Please remember that we are NOT gathering this evening. It’s Myrtle Beach High’s graduation for Anna Grace (the valedictorian). For our study this summer, we will be reading through Paul’s letter to the Galatians. Please consider joining us for this season. All you need is a Bible, preferably a Study Bible, and if you don’t have a Bible, we have plenty to share. Throughout our study, I’ll share various commentaries or other secondary materials, but these are simply to provide you with some different perspectives and generally won’t be discussed on Tuesday nights. I encourage you to read through Galatians at least once before our discussions in order to have an overall vision of this letter.
This letter concerns the question of whether a Gentile must become a Jew before he can become a Christian. Paul founded the church in Galatia based upon his Gospel message that salvation was by faith in Jesus Christ and not in obedience to the Biblical laws. After Paul left, Jewish Christians from Jerusalem came to the church and told them that since God was the Jewish God and Jesus was the Jewish Messiah, a real Christian had to first become a good Jew through circumcision and maintain the law of Moses as found in the Torah (the first five books of the Bible). Paul’s letter acerbically refutes these teachings. Paul strongly affirms that we are made right with God through the faith of and in Jesus and that there are to be no divisions in the church based upon whether a person obeys the black-letter biblical laws.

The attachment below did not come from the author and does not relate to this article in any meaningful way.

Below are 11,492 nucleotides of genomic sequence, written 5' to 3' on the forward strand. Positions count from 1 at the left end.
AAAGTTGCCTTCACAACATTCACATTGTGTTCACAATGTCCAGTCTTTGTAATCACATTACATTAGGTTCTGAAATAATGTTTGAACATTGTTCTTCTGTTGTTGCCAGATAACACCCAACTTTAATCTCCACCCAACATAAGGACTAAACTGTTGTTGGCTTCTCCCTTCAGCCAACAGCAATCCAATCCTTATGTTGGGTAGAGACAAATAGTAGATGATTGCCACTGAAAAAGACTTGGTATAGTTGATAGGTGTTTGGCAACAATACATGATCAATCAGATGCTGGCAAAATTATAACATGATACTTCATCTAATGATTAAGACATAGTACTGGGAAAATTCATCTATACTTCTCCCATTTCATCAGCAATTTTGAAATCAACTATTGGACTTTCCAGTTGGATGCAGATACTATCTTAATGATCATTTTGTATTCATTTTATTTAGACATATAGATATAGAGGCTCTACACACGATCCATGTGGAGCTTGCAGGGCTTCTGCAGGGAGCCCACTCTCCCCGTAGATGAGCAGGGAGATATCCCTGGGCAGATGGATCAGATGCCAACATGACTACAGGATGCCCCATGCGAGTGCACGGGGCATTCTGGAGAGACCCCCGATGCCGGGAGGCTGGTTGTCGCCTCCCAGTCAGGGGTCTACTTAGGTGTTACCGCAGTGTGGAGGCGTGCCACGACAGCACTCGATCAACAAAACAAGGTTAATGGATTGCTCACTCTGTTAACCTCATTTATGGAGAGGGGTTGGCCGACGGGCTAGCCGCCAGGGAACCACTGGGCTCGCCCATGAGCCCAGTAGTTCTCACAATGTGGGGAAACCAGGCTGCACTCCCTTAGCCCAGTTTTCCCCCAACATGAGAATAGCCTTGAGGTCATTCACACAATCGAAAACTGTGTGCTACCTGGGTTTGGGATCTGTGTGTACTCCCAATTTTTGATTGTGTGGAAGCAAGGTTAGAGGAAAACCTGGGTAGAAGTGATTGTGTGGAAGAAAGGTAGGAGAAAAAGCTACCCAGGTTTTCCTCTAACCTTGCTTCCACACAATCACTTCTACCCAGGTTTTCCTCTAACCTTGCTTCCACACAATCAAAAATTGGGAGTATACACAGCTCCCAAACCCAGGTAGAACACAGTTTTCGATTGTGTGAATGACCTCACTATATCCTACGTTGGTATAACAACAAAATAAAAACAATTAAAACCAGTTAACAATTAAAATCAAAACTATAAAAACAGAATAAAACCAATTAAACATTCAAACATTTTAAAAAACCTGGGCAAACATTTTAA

As part of the background secondary materials, I have attached Luke Timothy Johnson’s brief summary and outline of Galatians. If you have the opportunity, please read through the attached to have a better understanding of the organization and themes of this letter. If you want to go a little deeper into the letter, a very good and very accessible commentary is N.T. Wright’s Paul for Everyone – Galatians and Thessalonians. (I used the latter portions of this book two summers ago.) And during our study, I’ll be sharing portions of Martin Luther’s Commentary (the online version is here). It is in his reading of Galatians that Luther developed the Protestant idea of justification by faith and thereby it is within this commentary that we will find the clearest articulation of this idea.
We would love for everyone to join us. Amy prepares dinner for us at 6. We’ll start our discussions around 6:45 and we will conclude with Compline at 8. Everyone is welcome including your friends and neighbors. All you need to bring is a Bible and an open heart to receive God’s word.
Grace to you and peace from God our Father and the Lord Jesus Christ, who gave himself for our sins to set us free from the present evil age, according to the will of our God and Father, to whom be the glory forever and ever. Amen.Galatians 1:3-5